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Burzum - Belus (March 2010)

Re: Varg humor
February 10, 2010, 11:32:40 AM
"[Burzum is] my personality mixed with a complete contempt for conformity. I abide by no rules, and generate music oblivious to what is going on in the music world, so I am not influenced by others (I haven't heard a new album since Darkthrone's Transilvanian Hunger, in 1996, and don't want to either). My music is not as much tainted by alien influences. It is pure Burzum. In a sense I left the music world in the year 1993, to live in oblivion, and I re-entered the music world in 2009, so musically I am still in 1993. My music was never exposed to the blight of time. Burzum today is in many ways an anachronism, and I think at least some of you might think that is a good thing."

"The music is mostly melodic, melancholic and monotonous. If you have heard the first two and a half tracks on Hvis Lyset tar Oss and the first three tracks on Filosofem I don't think you will be surprised by the music on Belus. I "cherry pick" on Belus, so to speak, like I should have done on all the previous albums, and make a more thorough and consistent album this time."

"The main objective with Belus is to make something exceptional, musically, of course, but also when it comes to overall atmosphere. It is supposed to be primitive, dreamlike, unreal, fantastic and different. A window into a reconstructed past, and also a source of inspiration to those who are attracted to the barbarian Antiquity. Being "incurably anti-conformist" I also challenge the accepted truths when it comes to mythology, and go even further back in time, to ages preceding the age of mythology - and of course I present a more complete picture of what I have found in the hitherto (because I am translating it into English) unpublished book Religion and Sorcery in Ancient Scandinavia."

Re: Varg humor
February 10, 2010, 02:44:35 PM
I want to listen to the album in full before I make any judgement calls.

I am reserving judgement as well.

Re: Burzum - Belus (March 2010)
February 11, 2010, 12:50:10 AM

Re: Varg humor
February 11, 2010, 01:28:15 AM
"[Burzum is] my personality mixed with a complete contempt for conformity. I abide by no rules, and generate music oblivious to what is going on in the music world, so I am not influenced by others (I haven't heard a new album since Darkthrone's Transilvanian Hunger, in 1996, and don't want to either). My music is not as much tainted by alien influences. It is pure Burzum. In a sense I left the music world in the year 1993, to live in oblivion, and I re-entered the music world in 2009, so musically I am still in 1993. My music was never exposed to the blight of time. Burzum today is in many ways an anachronism, and I think at least some of you might think that is a good thing."

"The music is mostly melodic, melancholic and monotonous. If you have heard the first two and a half tracks on Hvis Lyset tar Oss and the first three tracks on Filosofem I don't think you will be surprised by the music on Belus. I "cherry pick" on Belus, so to speak, like I should have done on all the previous albums, and make a more thorough and consistent album this time."

"The main objective with Belus is to make something exceptional, musically, of course, but also when it comes to overall atmosphere. It is supposed to be primitive, dreamlike, unreal, fantastic and different. A window into a reconstructed past, and also a source of inspiration to those who are attracted to the barbarian Antiquity. Being "incurably anti-conformist" I also challenge the accepted truths when it comes to mythology, and go even further back in time, to ages preceding the age of mythology - and of course I present a more complete picture of what I have found in the hitherto (because I am translating it into English) unpublished book Religion and Sorcery in Ancient Scandinavia."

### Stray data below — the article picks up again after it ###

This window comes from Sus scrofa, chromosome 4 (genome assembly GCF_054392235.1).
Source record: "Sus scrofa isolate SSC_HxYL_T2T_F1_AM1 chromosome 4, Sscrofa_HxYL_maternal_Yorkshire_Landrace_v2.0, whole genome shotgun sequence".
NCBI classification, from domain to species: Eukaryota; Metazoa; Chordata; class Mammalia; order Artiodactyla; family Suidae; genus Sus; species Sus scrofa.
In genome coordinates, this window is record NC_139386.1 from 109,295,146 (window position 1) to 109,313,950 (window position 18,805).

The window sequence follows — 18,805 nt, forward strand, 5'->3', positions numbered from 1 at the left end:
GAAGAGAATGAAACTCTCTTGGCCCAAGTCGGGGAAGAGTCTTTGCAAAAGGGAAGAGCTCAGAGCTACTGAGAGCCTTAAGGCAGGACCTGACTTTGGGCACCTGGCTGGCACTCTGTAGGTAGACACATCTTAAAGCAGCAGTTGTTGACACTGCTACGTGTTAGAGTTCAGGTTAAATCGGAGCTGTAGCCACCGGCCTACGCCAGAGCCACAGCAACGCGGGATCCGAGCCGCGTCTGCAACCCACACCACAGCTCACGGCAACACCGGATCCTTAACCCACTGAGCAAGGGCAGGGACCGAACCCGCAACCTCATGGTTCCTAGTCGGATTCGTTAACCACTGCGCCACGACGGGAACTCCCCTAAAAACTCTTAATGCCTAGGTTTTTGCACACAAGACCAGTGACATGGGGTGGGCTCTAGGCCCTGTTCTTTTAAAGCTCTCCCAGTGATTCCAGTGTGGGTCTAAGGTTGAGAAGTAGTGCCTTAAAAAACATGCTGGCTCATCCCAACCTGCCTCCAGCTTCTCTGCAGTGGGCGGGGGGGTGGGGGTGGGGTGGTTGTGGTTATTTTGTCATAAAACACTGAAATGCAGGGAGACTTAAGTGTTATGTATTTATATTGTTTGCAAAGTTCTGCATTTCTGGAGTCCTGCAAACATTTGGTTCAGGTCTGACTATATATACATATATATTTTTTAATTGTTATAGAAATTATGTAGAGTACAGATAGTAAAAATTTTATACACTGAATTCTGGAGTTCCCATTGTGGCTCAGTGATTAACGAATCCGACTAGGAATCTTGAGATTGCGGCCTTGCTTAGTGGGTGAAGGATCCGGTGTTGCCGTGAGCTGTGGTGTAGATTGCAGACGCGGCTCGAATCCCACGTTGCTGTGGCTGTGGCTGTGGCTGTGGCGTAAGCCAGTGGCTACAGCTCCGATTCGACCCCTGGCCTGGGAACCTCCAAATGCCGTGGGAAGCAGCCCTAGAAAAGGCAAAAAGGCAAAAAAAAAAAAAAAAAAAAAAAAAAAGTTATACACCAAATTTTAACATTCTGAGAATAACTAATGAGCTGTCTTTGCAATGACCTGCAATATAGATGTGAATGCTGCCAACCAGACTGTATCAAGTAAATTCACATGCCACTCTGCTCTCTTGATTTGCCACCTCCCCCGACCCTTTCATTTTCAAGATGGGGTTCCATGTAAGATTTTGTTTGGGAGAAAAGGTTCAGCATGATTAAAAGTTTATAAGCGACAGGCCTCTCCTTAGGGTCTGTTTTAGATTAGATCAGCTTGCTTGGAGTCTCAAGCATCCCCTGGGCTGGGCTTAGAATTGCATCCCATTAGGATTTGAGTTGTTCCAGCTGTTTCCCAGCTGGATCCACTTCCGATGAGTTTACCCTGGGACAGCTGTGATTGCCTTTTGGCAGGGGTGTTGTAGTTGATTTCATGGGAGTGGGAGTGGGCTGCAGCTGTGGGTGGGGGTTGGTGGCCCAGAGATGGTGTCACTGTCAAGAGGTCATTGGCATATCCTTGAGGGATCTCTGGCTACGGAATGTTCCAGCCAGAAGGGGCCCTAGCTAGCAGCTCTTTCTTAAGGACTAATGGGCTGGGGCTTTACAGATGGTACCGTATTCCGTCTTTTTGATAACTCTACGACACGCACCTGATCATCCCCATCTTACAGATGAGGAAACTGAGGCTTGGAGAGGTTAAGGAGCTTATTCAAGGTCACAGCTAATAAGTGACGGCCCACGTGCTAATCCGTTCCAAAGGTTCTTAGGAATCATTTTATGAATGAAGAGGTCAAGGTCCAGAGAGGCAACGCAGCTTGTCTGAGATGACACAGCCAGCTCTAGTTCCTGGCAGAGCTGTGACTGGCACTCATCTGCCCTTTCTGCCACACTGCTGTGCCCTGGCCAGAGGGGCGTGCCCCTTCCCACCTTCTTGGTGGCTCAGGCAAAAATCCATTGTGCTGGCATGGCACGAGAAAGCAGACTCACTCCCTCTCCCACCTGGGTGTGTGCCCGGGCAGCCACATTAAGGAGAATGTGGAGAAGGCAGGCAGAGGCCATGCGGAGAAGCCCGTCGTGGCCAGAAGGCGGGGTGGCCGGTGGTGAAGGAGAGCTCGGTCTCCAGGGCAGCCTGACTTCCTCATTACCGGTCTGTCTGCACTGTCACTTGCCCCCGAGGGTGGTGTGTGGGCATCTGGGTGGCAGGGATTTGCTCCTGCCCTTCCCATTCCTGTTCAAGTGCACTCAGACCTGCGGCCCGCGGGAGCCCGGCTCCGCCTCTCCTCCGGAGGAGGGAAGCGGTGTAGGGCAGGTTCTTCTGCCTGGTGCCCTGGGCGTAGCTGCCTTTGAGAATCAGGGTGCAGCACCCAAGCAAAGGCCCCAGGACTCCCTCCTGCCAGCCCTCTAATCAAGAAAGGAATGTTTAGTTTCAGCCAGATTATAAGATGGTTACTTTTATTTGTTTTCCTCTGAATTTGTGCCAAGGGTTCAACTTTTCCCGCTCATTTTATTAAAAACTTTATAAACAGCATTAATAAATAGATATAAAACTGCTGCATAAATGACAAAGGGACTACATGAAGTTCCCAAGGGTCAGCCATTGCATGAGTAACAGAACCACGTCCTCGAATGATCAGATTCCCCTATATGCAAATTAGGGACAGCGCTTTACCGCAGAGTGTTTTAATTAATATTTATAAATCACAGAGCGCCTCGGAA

Thanks for posting those, I probably wouldn't have read them otherwise.

If that doesn't particularly happen on the new album, at least it's a good description of the classic older stuff and if nothing else it's helpful insight that we can use to enjoy it by.

Re: Burzum - Belus (March 2010)
February 11, 2010, 05:08:08 AM
I am starting to believe that some people's hunger for identity is more important to them than properly judging a piece od music.  I will give the creator of Burzum's third album a fair chance before throwing the album away.  Yes I heard the "warning signs" on the samples and yes, it did not seem like these songs (save for one or two of them) had any of the Burzum character, but as stated before that is all asthetic, and while both substance and asthetic is important, one of them seems to rule in this forum, which is why I came here in the first place.

At best, though, I imagine this will be like Monotheist.  Good ideas with out-of-touch form.  I lived with it the first time.  He has made great music for a larger percent of his career than most other great metal bands, and of the highest quality as well. 


Re: Burzum - Belus (March 2010)
February 11, 2010, 07:30:58 AM
Quote
Resurgam (Russia): You are in debt to Norwegian government for burning churches. Will the sales return from "Belus" album be used to pay this debt?

Of course not. Thanks for asking though. I really don't want anyone to believe that a single penny of my or anybody else's income from Burzum will be used to pay this debt. The only thing they will ever get from me is the finger, so to speak.

This is a great quote.  Even if the albums sucks it at least shows the guy behind it all still has a spine and no remorse. 

Re: Burzum - Belus (March 2010)
February 11, 2010, 08:28:00 AM
So now we should cheer him for being a fucking sociopath?

Re: Burzum - Belus (March 2010)